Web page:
The Classical Reviewer

Little is known about the Italian composer and violinist Giovanni Antonio Guido (c.1675-c.1728). My old set of Groves doesn’t have an entry for Guido or Antonio, the alternative that Guido was thought to sometimes use. He was probably born in Genoa and from 1683 he studied violin at the conservatory in Naples. From 1702 he was in Paris at the service of the Duke of Orleans, where he remained until at least 1728. There is an account of a concert performed at Fontainebleau in front of the English Queen Anne in November 1703, where Guido is referred to as an excellent violinist in the service of the Duke of Orleans, a supporter of Italian music.

Through his connection with the Duchess du Maine Sceaux, a favourite of Louis XIV, Guido gained the attention of the King. In1707 he was granted a privilège général enabling him to publish his works. That year a collection of six motets was printed in Paris and, a few years later, two sonatas for two violins and basso continuo were published. From 1714 to 1724 he took part in concerts organized in the home of the financier P. Crozat. These evenings were attended by writers, artists, musicians, as well as members of the aristocracy, including the Duke of Orleans. Among these was Jean-Antoine Watteau (1684-1721) who painted some of those present at the concerts including Guido whose portrait dated, Paris Sept. 30. 1720, is now in the Louvre, Paris.

There is no known information about Guido after 1728 and the place and date of his death is unknown. Guido had greater fame as a violinist than as a composer, but in his compositions he was able to combine the Italian style with the French.

It is not known when Guido wrote his four concerti Le Quattro Stagioni (The Four Seasons) but they were certainly very popular in France.

Divine Art Recordings have just released a new disc of Guido’s Le Quattro Stagioni played by the Band of Instruments directed by Roger Hamilton with Caroline Balding (violin). Interestingly, this new release has a reproduction of Watteau’s portrait of Guido in the CD booklet.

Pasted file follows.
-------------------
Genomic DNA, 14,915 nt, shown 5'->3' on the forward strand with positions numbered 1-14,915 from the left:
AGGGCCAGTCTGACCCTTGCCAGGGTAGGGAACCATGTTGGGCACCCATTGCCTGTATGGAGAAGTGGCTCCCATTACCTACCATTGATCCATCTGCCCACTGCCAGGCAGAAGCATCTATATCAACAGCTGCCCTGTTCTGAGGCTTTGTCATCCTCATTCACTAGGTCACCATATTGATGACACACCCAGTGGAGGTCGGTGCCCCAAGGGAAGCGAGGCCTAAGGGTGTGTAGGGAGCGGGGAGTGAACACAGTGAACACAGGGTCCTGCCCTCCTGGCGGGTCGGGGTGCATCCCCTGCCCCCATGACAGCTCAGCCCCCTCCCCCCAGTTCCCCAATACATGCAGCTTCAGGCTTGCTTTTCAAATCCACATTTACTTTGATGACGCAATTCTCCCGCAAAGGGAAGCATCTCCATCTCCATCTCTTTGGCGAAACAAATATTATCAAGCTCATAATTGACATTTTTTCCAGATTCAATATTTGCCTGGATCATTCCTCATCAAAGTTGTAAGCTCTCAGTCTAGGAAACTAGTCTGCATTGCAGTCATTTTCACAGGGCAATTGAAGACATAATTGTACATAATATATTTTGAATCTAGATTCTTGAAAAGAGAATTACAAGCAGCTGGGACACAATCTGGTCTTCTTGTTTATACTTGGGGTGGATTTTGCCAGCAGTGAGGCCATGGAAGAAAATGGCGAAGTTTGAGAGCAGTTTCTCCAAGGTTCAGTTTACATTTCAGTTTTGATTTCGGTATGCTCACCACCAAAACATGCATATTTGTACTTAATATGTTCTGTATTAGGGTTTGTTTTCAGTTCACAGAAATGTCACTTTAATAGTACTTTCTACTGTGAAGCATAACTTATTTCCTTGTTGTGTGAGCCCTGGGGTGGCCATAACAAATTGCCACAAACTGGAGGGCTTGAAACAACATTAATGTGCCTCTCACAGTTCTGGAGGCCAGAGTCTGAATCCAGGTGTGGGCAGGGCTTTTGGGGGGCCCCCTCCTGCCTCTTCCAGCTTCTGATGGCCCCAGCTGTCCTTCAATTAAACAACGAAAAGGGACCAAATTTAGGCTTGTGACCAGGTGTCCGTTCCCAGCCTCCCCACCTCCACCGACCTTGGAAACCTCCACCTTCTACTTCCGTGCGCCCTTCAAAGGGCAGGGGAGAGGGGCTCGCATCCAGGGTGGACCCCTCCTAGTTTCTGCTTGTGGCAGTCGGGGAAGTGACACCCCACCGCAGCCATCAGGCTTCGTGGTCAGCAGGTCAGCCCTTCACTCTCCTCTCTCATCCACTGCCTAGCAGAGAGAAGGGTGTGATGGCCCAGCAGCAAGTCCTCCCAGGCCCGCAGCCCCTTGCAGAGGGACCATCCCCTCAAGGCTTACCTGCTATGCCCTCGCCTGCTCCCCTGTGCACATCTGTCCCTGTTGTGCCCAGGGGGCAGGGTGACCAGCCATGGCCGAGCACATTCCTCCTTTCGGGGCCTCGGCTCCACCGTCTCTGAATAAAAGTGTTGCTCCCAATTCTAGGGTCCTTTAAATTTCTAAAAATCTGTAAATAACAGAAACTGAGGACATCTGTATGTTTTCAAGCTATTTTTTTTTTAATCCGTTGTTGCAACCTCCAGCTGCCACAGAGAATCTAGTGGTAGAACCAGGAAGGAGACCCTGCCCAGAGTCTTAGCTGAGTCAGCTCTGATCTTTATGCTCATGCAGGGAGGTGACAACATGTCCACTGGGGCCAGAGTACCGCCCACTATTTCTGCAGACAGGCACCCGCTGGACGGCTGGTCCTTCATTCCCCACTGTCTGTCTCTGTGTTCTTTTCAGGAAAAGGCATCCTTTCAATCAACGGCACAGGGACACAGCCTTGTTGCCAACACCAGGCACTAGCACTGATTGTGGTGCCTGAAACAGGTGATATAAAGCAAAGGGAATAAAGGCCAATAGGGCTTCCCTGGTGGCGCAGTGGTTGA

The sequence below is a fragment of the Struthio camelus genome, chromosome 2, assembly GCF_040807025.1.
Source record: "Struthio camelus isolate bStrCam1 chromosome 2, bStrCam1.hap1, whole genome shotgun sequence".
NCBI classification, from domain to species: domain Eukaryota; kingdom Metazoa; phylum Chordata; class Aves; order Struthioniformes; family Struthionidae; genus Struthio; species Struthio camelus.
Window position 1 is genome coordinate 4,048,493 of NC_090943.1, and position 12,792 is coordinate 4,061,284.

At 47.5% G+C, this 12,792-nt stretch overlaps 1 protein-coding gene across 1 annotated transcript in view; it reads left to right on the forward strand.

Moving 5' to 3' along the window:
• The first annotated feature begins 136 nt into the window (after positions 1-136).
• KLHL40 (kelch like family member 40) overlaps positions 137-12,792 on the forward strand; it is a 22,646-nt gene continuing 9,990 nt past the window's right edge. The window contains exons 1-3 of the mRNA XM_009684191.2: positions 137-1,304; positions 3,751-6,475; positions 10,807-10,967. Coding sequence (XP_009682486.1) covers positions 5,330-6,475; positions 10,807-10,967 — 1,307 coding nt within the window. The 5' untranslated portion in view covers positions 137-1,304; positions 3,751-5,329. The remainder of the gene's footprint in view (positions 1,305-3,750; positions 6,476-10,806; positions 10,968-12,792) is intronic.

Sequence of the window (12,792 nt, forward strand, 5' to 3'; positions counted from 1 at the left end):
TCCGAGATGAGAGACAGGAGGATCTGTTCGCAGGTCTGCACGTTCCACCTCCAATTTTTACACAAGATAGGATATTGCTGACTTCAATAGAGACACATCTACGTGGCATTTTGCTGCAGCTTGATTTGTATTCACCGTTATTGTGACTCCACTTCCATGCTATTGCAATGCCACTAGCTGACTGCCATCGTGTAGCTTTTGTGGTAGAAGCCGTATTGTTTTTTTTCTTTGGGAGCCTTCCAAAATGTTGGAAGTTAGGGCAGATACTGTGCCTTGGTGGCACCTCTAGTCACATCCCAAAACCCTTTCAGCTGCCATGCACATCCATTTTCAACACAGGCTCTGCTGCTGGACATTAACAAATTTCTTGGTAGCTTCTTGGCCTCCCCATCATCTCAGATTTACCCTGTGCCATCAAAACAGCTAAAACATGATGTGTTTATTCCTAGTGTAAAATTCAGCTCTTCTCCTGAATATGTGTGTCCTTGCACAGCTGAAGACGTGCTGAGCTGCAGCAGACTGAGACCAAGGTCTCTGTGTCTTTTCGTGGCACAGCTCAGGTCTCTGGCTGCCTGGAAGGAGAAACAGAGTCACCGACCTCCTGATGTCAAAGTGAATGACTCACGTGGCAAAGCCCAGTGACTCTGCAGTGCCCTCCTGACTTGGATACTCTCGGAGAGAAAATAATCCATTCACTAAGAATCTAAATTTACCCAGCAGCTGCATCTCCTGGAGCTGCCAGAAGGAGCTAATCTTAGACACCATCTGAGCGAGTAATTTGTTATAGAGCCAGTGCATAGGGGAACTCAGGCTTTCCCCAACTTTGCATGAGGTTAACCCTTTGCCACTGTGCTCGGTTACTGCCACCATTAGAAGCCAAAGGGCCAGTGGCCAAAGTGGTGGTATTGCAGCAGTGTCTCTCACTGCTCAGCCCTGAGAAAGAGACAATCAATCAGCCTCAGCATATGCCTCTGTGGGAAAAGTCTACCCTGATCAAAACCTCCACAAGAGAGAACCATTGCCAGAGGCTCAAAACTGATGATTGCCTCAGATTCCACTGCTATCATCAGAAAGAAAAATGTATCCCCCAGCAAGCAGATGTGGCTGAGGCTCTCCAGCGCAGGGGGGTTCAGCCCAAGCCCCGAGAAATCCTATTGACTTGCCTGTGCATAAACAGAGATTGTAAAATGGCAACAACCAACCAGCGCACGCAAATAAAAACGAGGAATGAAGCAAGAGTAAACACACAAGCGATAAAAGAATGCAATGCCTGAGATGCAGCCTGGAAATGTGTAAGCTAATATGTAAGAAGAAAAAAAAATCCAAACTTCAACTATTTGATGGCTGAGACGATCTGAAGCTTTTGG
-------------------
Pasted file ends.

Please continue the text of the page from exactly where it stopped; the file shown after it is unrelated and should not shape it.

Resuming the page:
The five movement Concerto No.1 Le printemps (Spring) opens with a movement marked Le temps vole: Presto – La nuit: Adagio e piano – Chant des coucous: presto. It begins very much in the Italian style, with rapid bowing in the opening presto. There are some rich bass textures in the adagio of this movement and with the second allegro we have sunny Italian string sounds.

Marked Les ruiseaux Andante-Adagio – Les oiseaux: Adagio the second movement is introduced by solo harpsichord in a beautifully decorated passage taken up by the strings that has much of a French feel to it. In the andante, one could imagine dancers at the French court. Air de trompette: Allegro is a lively movement with incisive playing and bowing from Caroline Balding. This is a lovely rhythmic movement with great playing. The fourth movement, Muzette: Tendrement , a little muzette has some lovely timbres and in the final movement, Danse de bergers: allegro there is a lovely bouncing allegro to conclude this concerto.

The Italian style is certainly here in this work but with subtle French inflections. This band of six players is absolutely top notch.

Concerto No.2 L’esté (Summer) is in ten movements starting with L’air s’enflame: Spiritoso – Zephire disparoit: Adagio e piano – Chant des coucous: Presto which has a varied and lively spiritoso , a short Adagio e piano and a presto , bright and joyful with lovely playing. The second section marked Vole a notre secour a Ceres adorable: adagio has a wistful adagio somewhat reminiscent of Corelli and the Descente de Ceres: Spiritoso has some terrific interplay of strings in the spiritoso – a lovely movement.